Instead of sticking a few secure APIs onto the HM Revenue & Customs data they courier around database backups where access to the data cannot never be logged or traced. It would seem IT departments have a long way to go to evolve their thinking…
data, government, privacy, uk
Great news – Fergus Burns, our CEO, has been recognized as IIA Irish Net Visionary of the Year and well deserved it is too! Big congrats to the big man, visionary he is, but he didn’t see that coming
Seriously, ye guys/gals don’t know the half of it. I sometimes wonder where his ideas come from (I suspect he has a time machine somewhere) but it is a fantastic challenge developing this game changing stuff – we’re all very excited about what we’ve got in the pipeline.
It’s also worth mentioning that I think Nooked are not the only beneficiaries of his efforts. Fergus does a ton of work within the Irish web start-up community and I think they are all better off for his efforts.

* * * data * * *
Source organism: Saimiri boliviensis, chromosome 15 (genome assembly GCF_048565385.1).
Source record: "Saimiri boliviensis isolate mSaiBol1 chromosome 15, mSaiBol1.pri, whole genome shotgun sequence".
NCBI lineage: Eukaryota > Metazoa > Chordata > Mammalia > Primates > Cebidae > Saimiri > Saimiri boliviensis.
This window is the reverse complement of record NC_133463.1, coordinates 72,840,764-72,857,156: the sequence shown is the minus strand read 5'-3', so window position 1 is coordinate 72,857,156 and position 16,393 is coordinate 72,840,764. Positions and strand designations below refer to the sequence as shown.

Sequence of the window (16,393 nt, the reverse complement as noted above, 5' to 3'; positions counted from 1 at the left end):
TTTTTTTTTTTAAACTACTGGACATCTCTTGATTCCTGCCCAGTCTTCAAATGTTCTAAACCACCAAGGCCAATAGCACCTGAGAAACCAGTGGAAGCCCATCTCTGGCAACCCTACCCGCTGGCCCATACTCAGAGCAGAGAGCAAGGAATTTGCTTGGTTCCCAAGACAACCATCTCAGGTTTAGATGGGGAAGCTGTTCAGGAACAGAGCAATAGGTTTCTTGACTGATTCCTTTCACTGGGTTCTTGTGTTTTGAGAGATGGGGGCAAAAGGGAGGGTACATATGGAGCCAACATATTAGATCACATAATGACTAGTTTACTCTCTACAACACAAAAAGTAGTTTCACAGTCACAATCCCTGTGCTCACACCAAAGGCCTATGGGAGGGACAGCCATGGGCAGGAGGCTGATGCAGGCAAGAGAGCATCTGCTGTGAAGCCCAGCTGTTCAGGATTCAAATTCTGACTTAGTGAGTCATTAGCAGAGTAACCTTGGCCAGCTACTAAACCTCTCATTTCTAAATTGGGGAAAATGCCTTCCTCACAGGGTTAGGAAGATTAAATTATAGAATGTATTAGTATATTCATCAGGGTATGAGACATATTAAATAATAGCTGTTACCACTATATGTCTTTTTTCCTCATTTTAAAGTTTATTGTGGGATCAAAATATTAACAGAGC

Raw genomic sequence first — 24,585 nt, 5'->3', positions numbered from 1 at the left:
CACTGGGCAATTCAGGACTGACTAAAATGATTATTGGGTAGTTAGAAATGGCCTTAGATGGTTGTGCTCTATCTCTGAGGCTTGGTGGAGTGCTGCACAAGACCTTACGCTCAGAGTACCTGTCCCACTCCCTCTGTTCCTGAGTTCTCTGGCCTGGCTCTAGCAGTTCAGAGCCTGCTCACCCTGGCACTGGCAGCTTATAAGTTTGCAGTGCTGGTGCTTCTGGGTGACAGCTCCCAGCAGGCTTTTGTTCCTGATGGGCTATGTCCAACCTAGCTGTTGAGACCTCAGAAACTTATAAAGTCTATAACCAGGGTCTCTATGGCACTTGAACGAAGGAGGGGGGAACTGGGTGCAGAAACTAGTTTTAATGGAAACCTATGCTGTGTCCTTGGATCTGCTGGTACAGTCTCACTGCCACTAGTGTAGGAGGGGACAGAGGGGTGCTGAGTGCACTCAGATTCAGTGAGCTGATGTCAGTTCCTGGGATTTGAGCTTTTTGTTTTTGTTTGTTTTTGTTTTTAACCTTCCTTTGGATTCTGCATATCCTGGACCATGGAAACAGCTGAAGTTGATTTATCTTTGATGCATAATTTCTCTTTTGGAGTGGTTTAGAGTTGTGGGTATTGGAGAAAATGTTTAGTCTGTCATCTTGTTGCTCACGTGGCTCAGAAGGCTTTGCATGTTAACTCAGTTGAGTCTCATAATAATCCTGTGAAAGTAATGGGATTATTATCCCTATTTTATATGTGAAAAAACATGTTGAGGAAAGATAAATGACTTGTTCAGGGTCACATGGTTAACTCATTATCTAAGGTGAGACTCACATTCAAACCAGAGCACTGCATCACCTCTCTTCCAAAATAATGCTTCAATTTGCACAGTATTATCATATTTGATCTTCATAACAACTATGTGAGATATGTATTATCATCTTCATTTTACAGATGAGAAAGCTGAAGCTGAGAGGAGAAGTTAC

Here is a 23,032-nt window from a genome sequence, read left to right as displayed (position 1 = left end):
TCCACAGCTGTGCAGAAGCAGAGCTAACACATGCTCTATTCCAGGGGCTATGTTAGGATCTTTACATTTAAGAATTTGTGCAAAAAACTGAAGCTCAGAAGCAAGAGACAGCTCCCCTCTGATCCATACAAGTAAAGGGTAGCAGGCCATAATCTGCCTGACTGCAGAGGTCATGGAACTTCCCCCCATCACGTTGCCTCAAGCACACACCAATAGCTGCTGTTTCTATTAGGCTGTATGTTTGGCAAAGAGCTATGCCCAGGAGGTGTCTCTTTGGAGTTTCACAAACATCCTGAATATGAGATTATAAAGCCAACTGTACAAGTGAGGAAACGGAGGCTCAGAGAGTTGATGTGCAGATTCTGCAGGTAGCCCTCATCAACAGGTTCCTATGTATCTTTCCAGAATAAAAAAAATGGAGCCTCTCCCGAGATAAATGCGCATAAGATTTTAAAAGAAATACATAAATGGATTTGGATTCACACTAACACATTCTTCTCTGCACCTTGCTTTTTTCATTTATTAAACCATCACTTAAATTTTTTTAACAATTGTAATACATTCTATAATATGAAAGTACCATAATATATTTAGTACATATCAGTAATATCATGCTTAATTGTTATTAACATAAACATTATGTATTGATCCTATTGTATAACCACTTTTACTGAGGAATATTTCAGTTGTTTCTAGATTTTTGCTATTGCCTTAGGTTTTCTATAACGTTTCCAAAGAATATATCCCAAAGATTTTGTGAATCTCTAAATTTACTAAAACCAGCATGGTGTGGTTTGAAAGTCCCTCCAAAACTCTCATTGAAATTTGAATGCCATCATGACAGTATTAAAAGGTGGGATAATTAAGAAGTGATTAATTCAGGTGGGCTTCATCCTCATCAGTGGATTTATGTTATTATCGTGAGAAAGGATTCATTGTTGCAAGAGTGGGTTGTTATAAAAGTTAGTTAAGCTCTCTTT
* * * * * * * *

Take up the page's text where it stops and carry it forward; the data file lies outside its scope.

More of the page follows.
I for one welcome our new net visionary overlord.
award, fergusburns, nooked
Assuming the stats behind these graphs are accurate, the UK appears to have passed yet another tipping point in the relentless growth of social network websites.
- Social networks accounted for 5.17% of all UK Internet visits, compared to 4.98% for webmail services:
- Social networks referred more traffic to other websites than webmail services:
Email is truly dying a slow and painful death. (Yep, I know these figures are not including non-webmail email but…)
(Attribution: all graphs and stats are from Hitwise)
email, internet, networks, social, webmail
Three recent posts on OpenSocial that I’ve come across that all touch on points I raised in my last two posts that are worth sharing: